Twin project CEUBIOM

CEUBIOM, the "twin project" of BEE, works on classification of European biomass potential for bioenergy using terrestrial and earth observations.

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With reference to the work and experiences of all analysis and assessments performed as part of the Biomass Energy Europe project, general recommendations regarding future bioenergy assessments and development of methodology and data are presented with a focus on the need to achieve reliable and harmonised, i.e. comparable, potential assessments of the sustainable implementation potential of biomass for energy utilisation both on national and EU level.

New bioenergy assessments at EU and national level

Given the high relevance of bioenergy for the European Community, there is a strong and urgent need for new and comprehensive studies at the national and EU level that fully address, in an integrated manner, the sustainable implementation potential. National level studies would, at the same time, assist future updates of the National Renewable Energy Action Plans. For both types of studies a solid description of methods, data sources and recommendations exist within the BEE Methods and Data Sources Handbook.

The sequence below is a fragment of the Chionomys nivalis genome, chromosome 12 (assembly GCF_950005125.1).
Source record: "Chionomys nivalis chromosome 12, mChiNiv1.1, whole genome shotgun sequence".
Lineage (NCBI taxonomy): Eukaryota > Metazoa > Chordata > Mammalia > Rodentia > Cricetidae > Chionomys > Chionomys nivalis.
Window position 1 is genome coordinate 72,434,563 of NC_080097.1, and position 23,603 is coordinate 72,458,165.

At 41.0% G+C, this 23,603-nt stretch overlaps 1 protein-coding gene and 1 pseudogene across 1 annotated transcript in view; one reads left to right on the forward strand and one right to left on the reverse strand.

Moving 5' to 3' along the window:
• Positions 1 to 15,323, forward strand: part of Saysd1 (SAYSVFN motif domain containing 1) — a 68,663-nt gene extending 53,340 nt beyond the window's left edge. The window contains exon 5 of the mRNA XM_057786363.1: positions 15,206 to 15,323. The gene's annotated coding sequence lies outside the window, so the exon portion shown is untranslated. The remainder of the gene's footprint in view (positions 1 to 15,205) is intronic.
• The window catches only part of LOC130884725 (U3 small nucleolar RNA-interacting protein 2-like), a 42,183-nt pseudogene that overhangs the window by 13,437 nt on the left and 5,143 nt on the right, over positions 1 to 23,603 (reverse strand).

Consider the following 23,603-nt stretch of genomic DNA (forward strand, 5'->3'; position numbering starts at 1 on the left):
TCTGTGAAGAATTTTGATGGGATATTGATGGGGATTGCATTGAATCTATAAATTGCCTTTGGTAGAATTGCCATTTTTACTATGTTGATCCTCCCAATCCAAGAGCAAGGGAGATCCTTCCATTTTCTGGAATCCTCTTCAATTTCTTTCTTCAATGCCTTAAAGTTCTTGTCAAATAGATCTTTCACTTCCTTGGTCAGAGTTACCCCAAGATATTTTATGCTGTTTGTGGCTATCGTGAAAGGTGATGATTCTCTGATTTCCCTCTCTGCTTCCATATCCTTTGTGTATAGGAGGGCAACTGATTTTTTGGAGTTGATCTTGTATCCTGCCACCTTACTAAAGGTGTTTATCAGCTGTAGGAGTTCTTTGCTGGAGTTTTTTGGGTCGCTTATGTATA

These urgently needed new studies at national and EU level should specifically consider:

  • All land use sectors and uses for biomass (i.e. energy, food, feed and material uses) in an integrated manner, taking into account both global and local dynamics
  • All three pillars of sustainability should be covered: (i) environment, (ii) society and (iii) economy,
  • Economic and implementation potentials
  • New and improved data as they become available

Due to their importance for climate mitigation and energy policy, both EU and national level bioenergy assessments should be:

  • Regularly updated
  • Comparable amongst each other
  • Interlilnked with each other (e.g. EU level studies could use results or interim results from national level studies)

It is therefore recommended to establish permanent links between entities working on national and EU level assessments in a dedicated network. The BEE Methods Handbook could serve as a baseline for such a network and get the status of a reference work for biomass resource assessment methods.